Saturday, June 4, 2011

The candidate, citizens and the Web

In short, plaid shirt and sneakers without laces, Xu Chunliu joins us at the company cafeteria Sohu, the Chinese Internet giant. The floor is tiled in bright blue, the walls are apple green. Here reign the "standard Nasdaq," explained the journalist, aged 31. We will not speak on what's hot in China, let alone the high-tech U.S.

stock exchange where Sohu is listed, but ... policy. Mr. Xu is one of a new generation of citizens who decided to stand as candidates in the forthcoming parliamentary elections. At least one level where, in communist China, a direct vote is possible for independent candidates, the popular assemblies of districts, towns and townships.

In theory, anyone can come through ten nominal support. In practice, the winners are often 'parachuted'. All sorts of obstacles stand in the independents - they were almost 100 000 in 2006-2007. Above all, the press has ignored about their names and their campaigns. Some pioneers in the past, tested the strength of the system.

In 1998, after ten years of battle, Yao Lifa, at Qianjiang in Hubei, was the first Independent ever elected. In 2003, a slew of lawyers and intellectuals launched into the race, determined to enforce existing laws. Some will be elected, especially in the Haidian District in Beijing - as the lawyer Xu Zhiyong, who completes his second term this year.

For the upcoming election season - from July 2011 to December 2012 - the eve censorship. But it reckoned without the services of such Weibo microblog, Twitter Chinese. Xu Chunliu and a dozen other surfers like him active, and for some very influential on the Internet in China, have decided to make a platform to relay their "campaigns" and communicate with the public.

The tool - hosted by Sina, Sohu's competitor - "brings people together who have the same enthusiasm," said Mr. Xu. This new outbreak of civil society may seem doomed to failure. In fact, despite the repressive climate, once taboo political issues exposed in the debates. Nanfang Dushi Bao, the most liberal of Chinese newspapers, and was praised in an editorial in the current "candidate Weibo" that "advances the understanding of the mechanisms of democracy" and will help "bring it" .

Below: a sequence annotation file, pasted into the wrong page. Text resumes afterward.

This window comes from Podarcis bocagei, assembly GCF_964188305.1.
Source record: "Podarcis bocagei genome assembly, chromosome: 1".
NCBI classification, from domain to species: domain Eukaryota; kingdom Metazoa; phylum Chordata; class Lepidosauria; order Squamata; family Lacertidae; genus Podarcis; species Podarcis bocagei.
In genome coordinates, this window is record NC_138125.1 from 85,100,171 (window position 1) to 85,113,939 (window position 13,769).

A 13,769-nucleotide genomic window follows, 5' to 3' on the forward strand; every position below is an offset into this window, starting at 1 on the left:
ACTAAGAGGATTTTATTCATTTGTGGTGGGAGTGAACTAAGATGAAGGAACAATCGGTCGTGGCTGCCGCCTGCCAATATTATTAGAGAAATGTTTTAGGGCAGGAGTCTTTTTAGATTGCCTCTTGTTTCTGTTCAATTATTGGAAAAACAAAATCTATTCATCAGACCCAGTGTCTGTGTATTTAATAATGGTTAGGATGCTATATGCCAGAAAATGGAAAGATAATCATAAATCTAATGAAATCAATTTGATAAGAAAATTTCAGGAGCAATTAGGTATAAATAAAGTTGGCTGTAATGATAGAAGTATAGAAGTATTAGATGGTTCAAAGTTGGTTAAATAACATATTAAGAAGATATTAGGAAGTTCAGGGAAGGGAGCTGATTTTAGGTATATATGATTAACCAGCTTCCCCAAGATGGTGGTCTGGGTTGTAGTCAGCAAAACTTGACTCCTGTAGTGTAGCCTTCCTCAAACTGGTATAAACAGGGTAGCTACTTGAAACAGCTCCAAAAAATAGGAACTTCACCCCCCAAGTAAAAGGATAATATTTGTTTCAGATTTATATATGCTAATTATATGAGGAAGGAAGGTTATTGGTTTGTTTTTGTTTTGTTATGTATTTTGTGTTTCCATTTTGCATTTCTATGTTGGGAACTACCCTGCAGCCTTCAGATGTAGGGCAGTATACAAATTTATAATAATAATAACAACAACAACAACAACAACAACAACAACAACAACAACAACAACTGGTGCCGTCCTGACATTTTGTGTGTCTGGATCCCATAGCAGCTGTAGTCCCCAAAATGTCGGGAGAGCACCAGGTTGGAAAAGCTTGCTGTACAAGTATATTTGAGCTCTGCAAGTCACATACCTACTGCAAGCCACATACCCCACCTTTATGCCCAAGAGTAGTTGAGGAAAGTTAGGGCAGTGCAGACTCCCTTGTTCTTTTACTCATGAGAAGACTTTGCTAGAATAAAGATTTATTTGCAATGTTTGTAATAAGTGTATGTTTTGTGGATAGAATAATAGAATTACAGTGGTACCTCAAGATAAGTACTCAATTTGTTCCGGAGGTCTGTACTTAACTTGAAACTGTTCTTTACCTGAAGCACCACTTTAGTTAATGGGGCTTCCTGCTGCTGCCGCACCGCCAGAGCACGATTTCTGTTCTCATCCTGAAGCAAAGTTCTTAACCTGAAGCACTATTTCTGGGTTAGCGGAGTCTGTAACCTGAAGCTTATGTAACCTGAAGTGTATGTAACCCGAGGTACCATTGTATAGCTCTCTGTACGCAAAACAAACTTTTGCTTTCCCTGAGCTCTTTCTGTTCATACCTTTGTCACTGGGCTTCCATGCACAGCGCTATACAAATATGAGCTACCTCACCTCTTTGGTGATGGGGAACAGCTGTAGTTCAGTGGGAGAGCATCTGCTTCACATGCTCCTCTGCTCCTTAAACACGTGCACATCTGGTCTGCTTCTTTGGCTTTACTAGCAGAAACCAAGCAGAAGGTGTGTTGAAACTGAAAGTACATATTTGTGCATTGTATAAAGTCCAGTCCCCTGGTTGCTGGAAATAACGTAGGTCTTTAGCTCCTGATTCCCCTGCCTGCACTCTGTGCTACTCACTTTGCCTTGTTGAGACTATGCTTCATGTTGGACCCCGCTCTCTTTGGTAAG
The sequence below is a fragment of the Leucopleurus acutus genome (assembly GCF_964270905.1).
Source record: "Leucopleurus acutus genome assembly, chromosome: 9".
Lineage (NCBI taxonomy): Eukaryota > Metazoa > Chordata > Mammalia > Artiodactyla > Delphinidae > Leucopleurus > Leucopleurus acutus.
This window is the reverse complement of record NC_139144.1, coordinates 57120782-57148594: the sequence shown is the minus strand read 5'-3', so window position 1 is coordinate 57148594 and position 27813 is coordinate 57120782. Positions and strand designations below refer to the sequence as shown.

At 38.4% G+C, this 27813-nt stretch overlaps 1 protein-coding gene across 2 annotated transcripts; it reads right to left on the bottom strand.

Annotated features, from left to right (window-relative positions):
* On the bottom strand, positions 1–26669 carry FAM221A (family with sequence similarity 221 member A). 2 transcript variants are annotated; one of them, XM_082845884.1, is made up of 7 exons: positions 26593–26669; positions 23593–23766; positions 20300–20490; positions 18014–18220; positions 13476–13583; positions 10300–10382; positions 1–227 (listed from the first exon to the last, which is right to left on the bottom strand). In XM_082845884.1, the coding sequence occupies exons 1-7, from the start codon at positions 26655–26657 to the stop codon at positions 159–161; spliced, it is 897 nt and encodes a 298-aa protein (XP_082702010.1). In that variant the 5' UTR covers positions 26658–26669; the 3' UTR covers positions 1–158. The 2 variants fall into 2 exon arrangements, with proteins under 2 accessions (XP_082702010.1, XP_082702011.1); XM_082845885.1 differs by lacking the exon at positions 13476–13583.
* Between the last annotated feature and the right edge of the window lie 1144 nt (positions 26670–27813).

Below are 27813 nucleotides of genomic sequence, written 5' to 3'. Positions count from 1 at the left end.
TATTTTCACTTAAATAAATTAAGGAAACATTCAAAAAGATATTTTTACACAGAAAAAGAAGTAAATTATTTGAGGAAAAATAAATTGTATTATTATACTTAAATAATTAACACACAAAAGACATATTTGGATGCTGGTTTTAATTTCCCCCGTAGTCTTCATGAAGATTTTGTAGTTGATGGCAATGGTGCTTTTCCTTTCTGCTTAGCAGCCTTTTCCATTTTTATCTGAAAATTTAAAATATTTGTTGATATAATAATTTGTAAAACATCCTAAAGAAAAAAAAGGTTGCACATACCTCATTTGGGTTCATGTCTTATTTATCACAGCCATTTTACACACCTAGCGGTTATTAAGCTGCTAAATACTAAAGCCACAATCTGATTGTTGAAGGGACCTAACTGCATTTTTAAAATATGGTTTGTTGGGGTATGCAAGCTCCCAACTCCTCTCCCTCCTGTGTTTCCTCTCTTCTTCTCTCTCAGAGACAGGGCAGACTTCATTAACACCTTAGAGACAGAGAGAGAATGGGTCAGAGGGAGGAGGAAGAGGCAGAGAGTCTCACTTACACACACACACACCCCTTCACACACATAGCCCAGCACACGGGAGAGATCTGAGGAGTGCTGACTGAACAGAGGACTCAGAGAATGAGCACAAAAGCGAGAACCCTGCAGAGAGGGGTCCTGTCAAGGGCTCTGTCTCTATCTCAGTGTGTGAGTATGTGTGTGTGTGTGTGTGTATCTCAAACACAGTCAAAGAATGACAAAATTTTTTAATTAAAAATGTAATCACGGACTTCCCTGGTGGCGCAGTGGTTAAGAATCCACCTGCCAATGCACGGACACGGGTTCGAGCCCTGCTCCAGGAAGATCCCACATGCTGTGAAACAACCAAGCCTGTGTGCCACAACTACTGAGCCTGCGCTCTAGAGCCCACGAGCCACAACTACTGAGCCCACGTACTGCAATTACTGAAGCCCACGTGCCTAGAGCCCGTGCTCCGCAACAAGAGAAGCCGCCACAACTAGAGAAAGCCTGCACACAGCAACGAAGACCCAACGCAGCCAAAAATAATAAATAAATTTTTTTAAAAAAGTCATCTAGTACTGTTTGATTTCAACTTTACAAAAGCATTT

The very conservative Huangqiu Shibao replied that independents had better "get out of Weibo back to reality." Xu Chunliu has long been a journalist for the newspaper. Frustrated by censorship, he joined Sohu, where he interviewed personalities. It will appear in the Dongcheng district in Beijing.

For him, China is no longer monolithic. Different interest groups need to make their voices heard. But while the poorest are the threat of chaos and that the powerful have direct channels with the power, the class "center" of "urban educated" is, according to him, under-represented. At his level of district deputy, he wants to tackle certain problems, like lack of parking spaces or conflicts between owners and property managers.

The "candidate Weibo" are led by a key figure, Li Chengpeng, which arises in a district of the city of Chengdu. This former sports journalist of 43 years, author of a novel about forced demolitions which caused a stir when it was published in January, 2.9 million subscribers to its RSS microblog.

He promises to "supervise the government." On the phone, he says have created a team of advisers for his campaign. Y are the sociologist Yu Jianrong, guru of social issues on the Net, and investigative journalist Wang Keqin. Two lawyers assist him in legal matters. Li Chengpeng also relies on the help of two "friends", the writer Han Han-star blogger and filmmaker Feng Xiaogang, the champion of the Chinese box office.

This mix of celebrities weigh heavy in the era of mass media individually. The mobilization of "candidate Weibo" was triggered by the unsuccessful campaign of Liu Ping. This woman was 47 years of retirement from a steel mill state in 2009 with a pension of misery, after thirty-one years of service.

She began to petition in high places, to no avail. In April, she comes to elections, due in May, his district Xinyu, Jiangxi. She then leads campaign on the road, with election posters. And Weibo. "With close to fifty years, I've never seen a single ballot. I paid my taxes and fulfill obligations of good citizenship.

This time I'm fighting for my rights as a citizen!" Wrote it on his microblog where that some have called the Rosa Parks Chinese will eventually attract about 30,000 subscribers. But the police sabotaged his efforts. She was arrested a few days before the election and held incommunicado.

Local authorities describe as "manipulated by hostile forces from outside". It is the excitement on the Web in China. Beijing sociologist Yu Jianrong announces that goes to local authorities as a member of the "hostile forces inside. When, in late May, a petitioner in another city in Jiangxi blew himself up outside the offices of local government, internet whistle: "Give us the vote, if not, beware of bombs !"...

brice @ gol. com Brice Pedroletti Article published in the edition of 04.06.11

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